A particular problem with the British culture, in my opinion, is that many organisations are run by what I refer to as the ‘old guard’ (not wishing to be age discriminatory, but referring simply to an outmoded mentality). The old guard think a bit of bullying and a bit of stress never did them any harm so why don’t people just ‘man up’? I’ve addressed cases of multiple bullying in organisations where it is clear that management do not think bullying is a problem which merits action.
There should be, across all organisations, a zero tolerance approach to bullying and new managers should be taught about what is and is not an acceptable management style. Bullying is a major problem in the British workplace. It causes stress. It causes mental breakdown. It’s quite right that the law says employers must be accountable. They have a duty to protect the health, safety and wellbeing of workers and they are not doing it. The OECD points out that mental health has a huge impact on economic productivity and that rising rates of depression and anxiety are bad for our economy and for businesses as well as individuals, yet Corporate Britain is slow on the uptake.
How does stress affect us?
We all think we know stress and its effects, but do we really appreciate the full extent of the damage? Quite aside from the very damaging mental health issues stress causes, there are also a range of other health effects, including heart problems, blood pressure (which can cause stroke – heard the one about the fit, healthy and lean lawyer who keels over and dies in his fifties – that would be the stress).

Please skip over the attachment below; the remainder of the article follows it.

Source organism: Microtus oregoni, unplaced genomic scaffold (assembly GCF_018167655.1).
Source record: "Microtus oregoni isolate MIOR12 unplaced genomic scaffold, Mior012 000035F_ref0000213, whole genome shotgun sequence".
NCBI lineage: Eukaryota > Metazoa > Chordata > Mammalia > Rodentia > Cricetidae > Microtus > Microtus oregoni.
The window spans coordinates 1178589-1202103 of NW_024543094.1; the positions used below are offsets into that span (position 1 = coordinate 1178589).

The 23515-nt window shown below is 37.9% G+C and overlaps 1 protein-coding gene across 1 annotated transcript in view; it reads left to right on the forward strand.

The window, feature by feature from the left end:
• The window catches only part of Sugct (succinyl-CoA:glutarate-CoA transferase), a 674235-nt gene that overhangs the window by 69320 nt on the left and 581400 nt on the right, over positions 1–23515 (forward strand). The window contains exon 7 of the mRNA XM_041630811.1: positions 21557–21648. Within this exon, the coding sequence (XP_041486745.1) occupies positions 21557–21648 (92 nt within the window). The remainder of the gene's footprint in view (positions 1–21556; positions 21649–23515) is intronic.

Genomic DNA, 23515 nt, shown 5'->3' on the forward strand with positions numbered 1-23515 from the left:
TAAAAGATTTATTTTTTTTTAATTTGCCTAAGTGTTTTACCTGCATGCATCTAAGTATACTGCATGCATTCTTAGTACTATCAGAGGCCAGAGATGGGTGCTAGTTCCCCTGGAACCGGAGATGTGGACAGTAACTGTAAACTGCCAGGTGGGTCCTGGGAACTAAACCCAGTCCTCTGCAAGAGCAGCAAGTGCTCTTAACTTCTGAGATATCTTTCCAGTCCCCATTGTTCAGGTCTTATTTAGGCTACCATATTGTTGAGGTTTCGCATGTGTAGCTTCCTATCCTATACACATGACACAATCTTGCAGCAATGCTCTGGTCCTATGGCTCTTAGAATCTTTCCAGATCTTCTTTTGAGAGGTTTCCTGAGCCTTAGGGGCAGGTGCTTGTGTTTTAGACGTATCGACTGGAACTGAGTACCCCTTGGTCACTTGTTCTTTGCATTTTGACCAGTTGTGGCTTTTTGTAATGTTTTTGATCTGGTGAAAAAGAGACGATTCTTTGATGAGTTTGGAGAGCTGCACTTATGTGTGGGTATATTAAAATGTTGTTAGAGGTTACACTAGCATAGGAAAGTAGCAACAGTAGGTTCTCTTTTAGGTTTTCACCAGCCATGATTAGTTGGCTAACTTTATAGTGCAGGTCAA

Excessive levels of cortisol in the blood, which follows on from over-stimulation of the fight or flight response for a prolonged period, is one of the reasons overworked lawyers cannot sleep at night and are, therefore, unrefreshed in the morning. They also cause build-up of fat around the waist which, in itself, is a health red flag linked to diabetes and other long-term conditions. I have seen thirty year-old lawyers with unbelievably high blood pressure and stroke risk. This is serious stuff and not to be taken lightly. We also know the dangers of adrenaline, which are linked to addiction. There is a reason substance abuse is high in the legal profession and not just around alcohol.
What can firms do to manage stress better?
A good employer can, and should, pay attention to the risks and should, at the very least, assess the risk. How many employers ask employees in their annual appraisal process how stressed they are? Surely that would be an excellent way to test the stress temperature? Or are employers afraid to ask because once they are on notice of an issue there might be a legal liability? It’s a tricky issue but one that is not going away any time soon and one which good employers are taking notice of. The only way forward is prevention and support. Controlling and limiting, or even tracking, working hours would be a start too!
The work being done in organisations like Santander should be a model for all employers. I have seen first-hand the work that is done around stress and ill-health and have nothing but praise for what Dave Moore, Head of Health, Safety and Wellbeing is leading. The people on his team genuinely care about making work a healthier place and looking after the whole person. You can read the HSE case study on the excellent work being done, which includes talking people down when they are suicidal and offering support for non-work issues, such as divorce and debt. Santander’s approach is, in my opinion, the right one – looking after the whole person.
A 2012 survey of the law profession by LawCare revealed that more than 50% of the profession felt stressed and that 19% were suffering from clinical depression. That is one fifth of the profession suffering from (mostly) avoidable and preventable mental ill health. Employers can also do more to help people who manage long-term mental health conditions, which are perfectly manageable and do not cause increased absence from work. Now and then I do hear encouraging stories of employers doing the right thing in this arena. But they are still too few and far between.